“Spotlight” made public part of an e-mail from the leader of the DUP, the First Minister, Peter Robinson, which was sent to the BBC prior to transmission. The e-mail warned the BBC that if it went ahead and broadcast the criticisms levelled against him in the programme, he would instruct a lawyer to begin libel action against the BBC. The programme was transmitted and included criticisms of him, but he did not follow up on that threat. Yet again, thousands of pounds of licence payers’ money was spent to defend the threat of that libel action. All the people I have spoken to felt sure that the public interest defence in Clause 4 of the Defamation Act would have been a great foil against those threats. Newspapers in Northern Ireland publish some brave reporting, but they do not have the power and the money to be able to defend themselves against those threats in the same way as the BBC."
Small publications:
"It is not just the big media organisations which suffer the chilling effect on free speech from the libel laws of Northern Ireland. I have spoken to lawyers who read books for small publishers in the country to advise on possible libel risk. They tell me that, in Northern Ireland, the threat of libel is so great that they raise many more points of libel risk than they would when advising on publication in the rest of the United Kingdom."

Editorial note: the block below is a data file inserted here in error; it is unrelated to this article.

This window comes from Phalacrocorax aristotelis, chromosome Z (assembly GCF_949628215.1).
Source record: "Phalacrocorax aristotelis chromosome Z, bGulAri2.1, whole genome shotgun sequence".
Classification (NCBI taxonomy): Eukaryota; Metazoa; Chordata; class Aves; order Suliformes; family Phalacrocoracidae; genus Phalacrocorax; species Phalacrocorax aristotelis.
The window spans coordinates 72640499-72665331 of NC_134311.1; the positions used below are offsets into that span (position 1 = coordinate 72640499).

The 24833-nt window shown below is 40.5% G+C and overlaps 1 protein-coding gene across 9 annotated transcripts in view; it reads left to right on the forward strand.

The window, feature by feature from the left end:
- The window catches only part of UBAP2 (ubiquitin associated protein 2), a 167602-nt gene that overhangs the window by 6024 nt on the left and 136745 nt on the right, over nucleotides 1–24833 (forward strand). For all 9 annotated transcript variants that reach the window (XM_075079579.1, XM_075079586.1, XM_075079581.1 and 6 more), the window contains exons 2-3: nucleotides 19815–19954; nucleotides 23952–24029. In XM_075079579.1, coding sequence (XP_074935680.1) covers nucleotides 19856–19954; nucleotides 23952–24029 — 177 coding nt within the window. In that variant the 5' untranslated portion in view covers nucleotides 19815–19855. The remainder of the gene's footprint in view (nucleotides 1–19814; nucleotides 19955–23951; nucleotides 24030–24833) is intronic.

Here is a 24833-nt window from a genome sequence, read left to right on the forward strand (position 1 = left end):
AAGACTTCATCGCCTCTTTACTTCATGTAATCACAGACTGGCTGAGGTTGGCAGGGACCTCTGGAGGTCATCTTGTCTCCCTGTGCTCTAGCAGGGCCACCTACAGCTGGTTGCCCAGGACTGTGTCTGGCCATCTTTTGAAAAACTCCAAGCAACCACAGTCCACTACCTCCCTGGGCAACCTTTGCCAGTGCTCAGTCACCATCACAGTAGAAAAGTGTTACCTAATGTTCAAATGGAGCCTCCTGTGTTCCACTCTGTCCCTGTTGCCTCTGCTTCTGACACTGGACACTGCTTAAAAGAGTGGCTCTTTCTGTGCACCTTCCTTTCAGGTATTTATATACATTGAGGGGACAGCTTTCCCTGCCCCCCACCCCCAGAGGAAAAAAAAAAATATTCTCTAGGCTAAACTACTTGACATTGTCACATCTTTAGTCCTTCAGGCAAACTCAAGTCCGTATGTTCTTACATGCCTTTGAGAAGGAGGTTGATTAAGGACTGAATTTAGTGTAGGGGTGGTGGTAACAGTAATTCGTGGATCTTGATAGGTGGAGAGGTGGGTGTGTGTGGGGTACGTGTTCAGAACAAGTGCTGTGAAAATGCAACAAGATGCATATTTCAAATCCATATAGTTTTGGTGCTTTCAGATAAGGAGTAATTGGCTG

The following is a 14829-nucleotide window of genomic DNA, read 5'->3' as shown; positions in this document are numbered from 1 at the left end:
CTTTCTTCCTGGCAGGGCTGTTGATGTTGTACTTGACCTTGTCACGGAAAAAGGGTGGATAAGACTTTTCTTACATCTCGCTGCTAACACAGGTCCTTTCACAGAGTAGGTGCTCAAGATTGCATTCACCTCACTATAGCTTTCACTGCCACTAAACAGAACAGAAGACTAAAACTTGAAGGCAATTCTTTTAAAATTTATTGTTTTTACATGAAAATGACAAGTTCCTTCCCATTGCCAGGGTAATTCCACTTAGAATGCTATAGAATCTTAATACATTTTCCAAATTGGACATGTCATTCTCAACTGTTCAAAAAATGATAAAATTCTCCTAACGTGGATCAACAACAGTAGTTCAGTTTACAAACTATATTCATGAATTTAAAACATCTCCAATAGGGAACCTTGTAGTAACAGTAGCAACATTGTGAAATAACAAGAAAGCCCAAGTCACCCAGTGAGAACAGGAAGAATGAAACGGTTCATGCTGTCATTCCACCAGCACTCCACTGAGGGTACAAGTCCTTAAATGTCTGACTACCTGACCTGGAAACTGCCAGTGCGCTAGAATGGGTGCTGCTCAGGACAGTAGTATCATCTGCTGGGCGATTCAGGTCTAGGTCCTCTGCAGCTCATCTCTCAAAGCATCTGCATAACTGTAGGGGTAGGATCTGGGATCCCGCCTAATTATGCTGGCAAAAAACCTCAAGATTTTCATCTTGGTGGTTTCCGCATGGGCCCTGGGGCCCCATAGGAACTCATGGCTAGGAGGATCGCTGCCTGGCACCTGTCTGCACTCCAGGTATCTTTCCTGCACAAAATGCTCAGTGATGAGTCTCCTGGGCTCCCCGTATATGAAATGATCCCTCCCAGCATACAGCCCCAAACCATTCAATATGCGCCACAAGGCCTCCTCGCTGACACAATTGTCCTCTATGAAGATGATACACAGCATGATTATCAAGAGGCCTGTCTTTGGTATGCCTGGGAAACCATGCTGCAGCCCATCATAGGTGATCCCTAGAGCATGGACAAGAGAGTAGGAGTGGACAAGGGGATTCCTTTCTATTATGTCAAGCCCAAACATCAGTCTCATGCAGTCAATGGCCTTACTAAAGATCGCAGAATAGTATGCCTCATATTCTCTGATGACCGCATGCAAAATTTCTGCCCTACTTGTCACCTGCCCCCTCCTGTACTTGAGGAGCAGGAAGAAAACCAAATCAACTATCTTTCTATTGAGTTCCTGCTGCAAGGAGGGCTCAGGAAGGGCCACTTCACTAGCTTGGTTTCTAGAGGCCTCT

Northern Ireland already has an adversarial deficit:
"As noble Lords have pointed out, there is no substantial political opposition in Northern Ireland, so in no other part of the United Kingdom is it so important that the media scrutinise the actions of politicians, yet this is the very place where they find it so hard to do so. I say to the Minister: now is the time to ensure that the major provisions of the Defamation Act are implemented in Northern Ireland, in the interests of transparency and democratic accountability."
Previous post featuring Viscount Colville here. Hansard report here.